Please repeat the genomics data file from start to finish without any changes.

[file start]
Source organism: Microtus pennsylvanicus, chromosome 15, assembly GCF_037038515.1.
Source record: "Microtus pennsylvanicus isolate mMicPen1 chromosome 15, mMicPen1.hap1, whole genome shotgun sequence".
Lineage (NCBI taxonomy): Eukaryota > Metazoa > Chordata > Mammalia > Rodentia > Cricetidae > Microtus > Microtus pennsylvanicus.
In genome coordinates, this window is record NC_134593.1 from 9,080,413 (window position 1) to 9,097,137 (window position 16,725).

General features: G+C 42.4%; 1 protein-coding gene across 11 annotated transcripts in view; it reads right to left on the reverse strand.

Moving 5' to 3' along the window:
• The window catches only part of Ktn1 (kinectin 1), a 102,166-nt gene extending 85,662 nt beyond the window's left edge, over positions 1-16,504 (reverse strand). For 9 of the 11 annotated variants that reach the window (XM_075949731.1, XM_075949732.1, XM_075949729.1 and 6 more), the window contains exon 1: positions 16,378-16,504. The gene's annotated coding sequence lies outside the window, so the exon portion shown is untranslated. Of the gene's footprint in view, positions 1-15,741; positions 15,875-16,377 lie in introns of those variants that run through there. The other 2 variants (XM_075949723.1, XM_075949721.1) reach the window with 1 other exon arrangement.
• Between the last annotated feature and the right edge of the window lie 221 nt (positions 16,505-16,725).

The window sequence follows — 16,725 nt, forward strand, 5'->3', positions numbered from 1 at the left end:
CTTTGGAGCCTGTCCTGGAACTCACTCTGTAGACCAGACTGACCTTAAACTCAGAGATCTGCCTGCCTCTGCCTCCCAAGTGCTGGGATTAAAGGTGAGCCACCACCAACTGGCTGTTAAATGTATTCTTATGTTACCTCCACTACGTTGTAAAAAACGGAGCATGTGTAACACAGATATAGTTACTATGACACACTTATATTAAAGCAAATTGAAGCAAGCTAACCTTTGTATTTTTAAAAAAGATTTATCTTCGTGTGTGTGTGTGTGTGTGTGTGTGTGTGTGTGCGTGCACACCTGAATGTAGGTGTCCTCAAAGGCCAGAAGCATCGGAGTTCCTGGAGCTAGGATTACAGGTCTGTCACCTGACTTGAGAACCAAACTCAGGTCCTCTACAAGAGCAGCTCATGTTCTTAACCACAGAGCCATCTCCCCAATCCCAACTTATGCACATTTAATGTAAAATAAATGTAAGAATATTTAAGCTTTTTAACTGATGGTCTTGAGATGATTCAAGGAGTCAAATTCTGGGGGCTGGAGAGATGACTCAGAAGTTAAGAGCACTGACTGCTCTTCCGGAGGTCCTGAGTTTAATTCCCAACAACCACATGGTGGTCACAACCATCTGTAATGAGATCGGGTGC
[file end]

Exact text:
Source organism: Microtus pennsylvanicus, chromosome 15, assembly GCF_037038515.1.
Source record: "Microtus pennsylvanicus isolate mMicPen1 chromosome 15, mMicPen1.hap1, whole genome shotgun sequence".
Lineage (NCBI taxonomy): Eukaryota > Metazoa > Chordata > Mammalia > Rodentia > Cricetidae > Microtus > Microtus pennsylvanicus.
In genome coordinates, this window is record NC_134593.1 from 9,080,413 (window position 1) to 9,097,137 (window position 16,725).

General features: G+C 42.4%; 1 protein-coding gene across 11 annotated transcripts in view; it reads right to left on the reverse strand.

Moving 5' to 3' along the window:
• The window catches only part of Ktn1 (kinectin 1), a 102,166-nt gene extending 85,662 nt beyond the window's left edge, over positions 1-16,504 (reverse strand). For 9 of the 11 annotated variants that reach the window (XM_075949731.1, XM_075949732.1, XM_075949729.1 and 6 more), the window contains exon 1: positions 16,378-16,504. The gene's annotated coding sequence lies outside the window, so the exon portion shown is untranslated. Of the gene's footprint in view, positions 1-15,741; positions 15,875-16,377 lie in introns of those variants that run through there. The other 2 variants (XM_075949723.1, XM_075949721.1) reach the window with 1 other exon arrangement.
• Between the last annotated feature and the right edge of the window lie 221 nt (positions 16,505-16,725).

The window sequence follows — 16,725 nt, forward strand, 5'->3', positions numbered from 1 at the left end:
CTTTGGAGCCTGTCCTGGAACTCACTCTGTAGACCAGACTGACCTTAAACTCAGAGATCTGCCTGCCTCTGCCTCCCAAGTGCTGGGATTAAAGGTGAGCCACCACCAACTGGCTGTTAAATGTATTCTTATGTTACCTCCACTACGTTGTAAAAAACGGAGCATGTGTAACACAGATATAGTTACTATGACACACTTATATTAAAGCAAATTGAAGCAAGCTAACCTTTGTATTTTTAAAAAAGATTTATCTTCGTGTGTGTGTGTGTGTGTGTGTGTGTGTGTGTGCGTGCACACCTGAATGTAGGTGTCCTCAAAGGCCAGAAGCATCGGAGTTCCTGGAGCTAGGATTACAGGTCTGTCACCTGACTTGAGAACCAAACTCAGGTCCTCTACAAGAGCAGCTCATGTTCTTAACCACAGAGCCATCTCCCCAATCCCAACTTATGCACATTTAATGTAAAATAAATGTAAGAATATTTAAGCTTTTTAACTGATGGTCTTGAGATGATTCAAGGAGTCAAATTCTGGGGGCTGGAGAGATGACTCAGAAGTTAAGAGCACTGACTGCTCTTCCGGAGGTCCTGAGTTTAATTCCCAACAACCACATGGTGGTCACAACCATCTGTAATGAGATCGGGTGC